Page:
NORTHCOM Detected Missile Launches; World Evaluates Next Step
By Donna Miles
American Forces Press Service
WASHINGTON, July 5, 2006 U.S. Northern Command detected "each and every" North Korean missile launch and had interceptors operational and ready to respond if needed, a senior defense official told Pentagon reporters today.
NORTHCOM and North American Aerospace Defense Command officials quickly recognized that the seven ballistic missiles fired yesterday and early today did not pose a threat to the United States or its territories, Bryan Whitman, deputy assistant secretary of defense for public affairs, said today.
North Korea fired a long-range Taepodong-2 missile and six short- and medium-range Scud and Nodong missiles. All landed in the Sea of Japan without incident, with the Taepondong-2 failing on its own shortly after launch, according to NORTHCOM statements released yesterday and today.
Ground-based Midcourse Defense System interceptors at Fort Greeley, Alaska, and Vandenberg Air Force Base, Calif., were operational during the launches, but were not deployed, the statements confirmed.
The United States has "well-established procedures for dealing with missile launches that potentially pose a threat to the United States or its territories," Whitman said today. "Those procedures were followed for these activities last night and this morning."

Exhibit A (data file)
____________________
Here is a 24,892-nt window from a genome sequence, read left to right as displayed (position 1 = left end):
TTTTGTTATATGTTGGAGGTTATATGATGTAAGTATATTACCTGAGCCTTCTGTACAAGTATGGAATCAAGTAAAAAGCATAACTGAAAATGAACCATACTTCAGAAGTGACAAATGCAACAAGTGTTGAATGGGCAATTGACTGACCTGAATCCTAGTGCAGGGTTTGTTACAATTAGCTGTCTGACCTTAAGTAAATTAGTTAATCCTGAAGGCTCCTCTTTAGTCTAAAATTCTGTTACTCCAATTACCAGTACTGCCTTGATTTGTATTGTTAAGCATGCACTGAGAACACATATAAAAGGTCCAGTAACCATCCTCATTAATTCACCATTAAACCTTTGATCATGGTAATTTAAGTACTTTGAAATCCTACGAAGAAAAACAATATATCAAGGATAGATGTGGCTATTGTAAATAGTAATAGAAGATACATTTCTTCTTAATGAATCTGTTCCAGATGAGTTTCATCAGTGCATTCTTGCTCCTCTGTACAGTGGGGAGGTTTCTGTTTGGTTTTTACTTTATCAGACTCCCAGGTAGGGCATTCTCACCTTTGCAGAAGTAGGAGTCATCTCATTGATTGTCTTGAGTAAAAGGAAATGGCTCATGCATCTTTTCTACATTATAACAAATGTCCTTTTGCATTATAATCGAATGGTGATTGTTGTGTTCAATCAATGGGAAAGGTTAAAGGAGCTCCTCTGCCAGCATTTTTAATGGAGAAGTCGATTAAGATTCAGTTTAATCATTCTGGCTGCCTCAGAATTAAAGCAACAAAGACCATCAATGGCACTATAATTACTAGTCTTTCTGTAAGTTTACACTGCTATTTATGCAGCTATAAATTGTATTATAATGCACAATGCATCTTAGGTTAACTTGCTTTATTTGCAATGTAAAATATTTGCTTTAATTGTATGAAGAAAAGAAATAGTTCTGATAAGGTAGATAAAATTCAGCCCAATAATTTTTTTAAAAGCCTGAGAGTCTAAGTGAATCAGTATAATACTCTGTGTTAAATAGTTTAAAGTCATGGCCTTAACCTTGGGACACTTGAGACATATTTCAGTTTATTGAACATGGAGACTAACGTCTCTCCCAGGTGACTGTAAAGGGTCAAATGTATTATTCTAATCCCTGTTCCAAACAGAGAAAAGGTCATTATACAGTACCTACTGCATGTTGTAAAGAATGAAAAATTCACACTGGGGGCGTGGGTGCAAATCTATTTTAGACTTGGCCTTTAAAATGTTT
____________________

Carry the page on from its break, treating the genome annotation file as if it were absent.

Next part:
U.S. and world leaders joined today to condemn North Korea's missile tests and determine the best step forward.
"The United States strongly condemns these missile launches and North Korea's unwillingness to heed calls for restraint from the international community," White House spokesman Tony Snow said last night.
"In doing this, the North Koreans have once again isolated themselves," Snow said. "They have defied their neighbors who urged them not to have a launch. The South Koreans, the Japanese and the Chinese all have asked them not to do it."
Meanwhile, Secretary of State Condoleezza Rice today called the launches a "provocation" and urged North Korea to return to the stalled Six-Party Talks.
The United Nations Security Council convened an emergency session today to discuss the situation.
Snow said last night that the United States will take necessary measures to protect itself and its allies. The GMD interceptor system, while not used for any of the launches, is available when needed to defend the United States, its allies, infrastructure and population centers, according to the NORTHCOM statements.
"Our missile defense crews are trained, and our systems are ready to respond as necessary," the statements said. "U.S. Northern Command has the preliminary responsibility to direct missile defense operations to protect the homeland, allies, friends and other national interests from potentially hostile acts."